The owner of the 85-year-old music venue and pub says it was unable to weather the Canadian city's skyrocketing rents
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Historic London venue the 100 Club has received 100% business rates relief, in what owner Jeff Horton calls a “game-changing approach” to grassroots venue support
By Anna Grace on 29 Jan 2020
Iconic London music venue the 100 Club has become the first venue in the country to receive full business rates relief, under a new scheme to protect grassroots venues, put forward by Westminster City Council.
The 100% relief from business rates – the tax levied on non-residential property in the UK – will save the 100 Club over £70,000 a year, according to charity the Music Venue Trust, after the measures come into place on 1 April 2020.
The move helps to secure the future of the venue, which has hosted the likes of the Rolling Stones, Oasis, the Sex Pistols and Louis Armstrong since opening in 1942.
The 100 Club has been on the brink of closure at least three times in the past decade, saved by efforts from Westminster Council, Paul McCartney, Converse, Fred Perry and MVT.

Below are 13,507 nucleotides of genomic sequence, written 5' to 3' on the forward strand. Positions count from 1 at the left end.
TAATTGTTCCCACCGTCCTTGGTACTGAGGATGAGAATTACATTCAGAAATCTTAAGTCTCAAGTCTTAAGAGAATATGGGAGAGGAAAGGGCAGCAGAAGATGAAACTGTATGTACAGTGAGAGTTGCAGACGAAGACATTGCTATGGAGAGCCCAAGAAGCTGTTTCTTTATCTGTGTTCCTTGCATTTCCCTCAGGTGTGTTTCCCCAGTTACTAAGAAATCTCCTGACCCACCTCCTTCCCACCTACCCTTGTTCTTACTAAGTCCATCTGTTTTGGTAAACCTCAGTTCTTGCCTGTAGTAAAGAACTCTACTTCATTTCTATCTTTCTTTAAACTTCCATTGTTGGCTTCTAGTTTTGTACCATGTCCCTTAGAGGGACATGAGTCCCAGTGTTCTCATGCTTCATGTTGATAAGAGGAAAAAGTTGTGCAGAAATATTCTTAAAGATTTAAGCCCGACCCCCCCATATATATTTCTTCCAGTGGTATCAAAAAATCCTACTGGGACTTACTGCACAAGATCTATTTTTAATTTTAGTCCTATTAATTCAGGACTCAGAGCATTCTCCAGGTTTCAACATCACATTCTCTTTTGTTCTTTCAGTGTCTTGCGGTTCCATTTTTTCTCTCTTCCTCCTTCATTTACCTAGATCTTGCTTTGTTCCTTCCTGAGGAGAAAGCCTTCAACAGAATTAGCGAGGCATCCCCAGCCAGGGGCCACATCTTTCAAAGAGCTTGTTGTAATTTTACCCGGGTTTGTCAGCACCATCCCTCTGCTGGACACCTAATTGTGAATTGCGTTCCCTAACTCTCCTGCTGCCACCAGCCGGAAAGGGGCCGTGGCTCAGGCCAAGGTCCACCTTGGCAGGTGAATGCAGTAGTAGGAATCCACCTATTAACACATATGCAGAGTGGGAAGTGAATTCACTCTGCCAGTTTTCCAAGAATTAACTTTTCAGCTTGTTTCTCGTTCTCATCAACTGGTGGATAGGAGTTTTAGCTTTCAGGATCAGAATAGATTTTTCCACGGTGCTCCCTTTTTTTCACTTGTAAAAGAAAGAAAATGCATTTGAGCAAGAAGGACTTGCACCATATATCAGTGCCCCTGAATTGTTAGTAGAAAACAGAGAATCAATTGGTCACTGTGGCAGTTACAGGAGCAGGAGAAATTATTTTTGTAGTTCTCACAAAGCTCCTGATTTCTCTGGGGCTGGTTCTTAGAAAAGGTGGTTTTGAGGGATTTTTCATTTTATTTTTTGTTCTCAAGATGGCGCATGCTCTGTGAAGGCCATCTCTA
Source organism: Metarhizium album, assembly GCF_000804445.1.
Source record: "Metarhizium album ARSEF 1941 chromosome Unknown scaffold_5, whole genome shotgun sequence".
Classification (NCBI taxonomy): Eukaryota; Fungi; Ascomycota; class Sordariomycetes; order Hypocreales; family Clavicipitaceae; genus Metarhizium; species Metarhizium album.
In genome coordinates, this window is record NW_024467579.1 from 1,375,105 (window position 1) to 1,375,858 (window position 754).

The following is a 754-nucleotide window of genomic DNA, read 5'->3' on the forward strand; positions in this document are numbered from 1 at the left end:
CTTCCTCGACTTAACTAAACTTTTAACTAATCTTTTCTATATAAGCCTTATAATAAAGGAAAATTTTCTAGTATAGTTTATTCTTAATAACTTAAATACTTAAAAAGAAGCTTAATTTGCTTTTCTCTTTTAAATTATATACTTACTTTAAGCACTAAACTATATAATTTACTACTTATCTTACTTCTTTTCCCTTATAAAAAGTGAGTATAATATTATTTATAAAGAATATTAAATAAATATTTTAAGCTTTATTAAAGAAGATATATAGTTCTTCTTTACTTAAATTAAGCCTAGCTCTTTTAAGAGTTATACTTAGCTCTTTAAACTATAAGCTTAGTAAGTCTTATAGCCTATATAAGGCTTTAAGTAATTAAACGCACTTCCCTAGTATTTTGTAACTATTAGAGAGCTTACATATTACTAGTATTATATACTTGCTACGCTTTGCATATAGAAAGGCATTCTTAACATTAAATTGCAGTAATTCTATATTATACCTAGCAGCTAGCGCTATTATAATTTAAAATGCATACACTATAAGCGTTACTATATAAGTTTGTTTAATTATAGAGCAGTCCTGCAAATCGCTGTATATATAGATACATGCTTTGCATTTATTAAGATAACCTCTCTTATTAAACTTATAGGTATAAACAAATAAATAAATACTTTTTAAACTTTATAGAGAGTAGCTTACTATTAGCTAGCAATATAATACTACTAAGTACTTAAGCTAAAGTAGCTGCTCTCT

Under the plans, music venues in Westminster are eligible for full relief if they are primarily a grassroots music venue and appear on the Greater London Authority’s register as such; the organisation running the venue is not for profit; and the venue is the borough of Westminster, preferably in the area of Soho.
“This is a game-changing approach from a local authority in supporting grassroots music venues”
The news comes as the UK live music industry celebrates the government’s decision to cut business rates in half for all eligible small- and mid-sized grassroots venues, announced earlier this week. Venues had previously remained exempt from the rates relief granted to other small retailers, such as bars and restaurants.
“I’m thrilled the 100 Club has been granted this new business rates relief. It means we can continue to support the careers of the hundreds of artists who take to our stage each year,” comments venue owner Jeff Horton.
“This is a game-changing approach from a local authority in supporting grassroots music venues. I hope that other local authorities will adopt a similar forward thinking approach to support the music industry.”
“Grassroots music venues play a key role in London’s thriving nightlife,” says London’s night czar Amy Lamé. “That is why we’ve worked closely with The 100 Club and Westminster City Council to secure its future.”
The night czar, who was appointed in 2016 to protect London’s nightlife, adds that the news serves “as a great example of what can be done to support venues in our city.”
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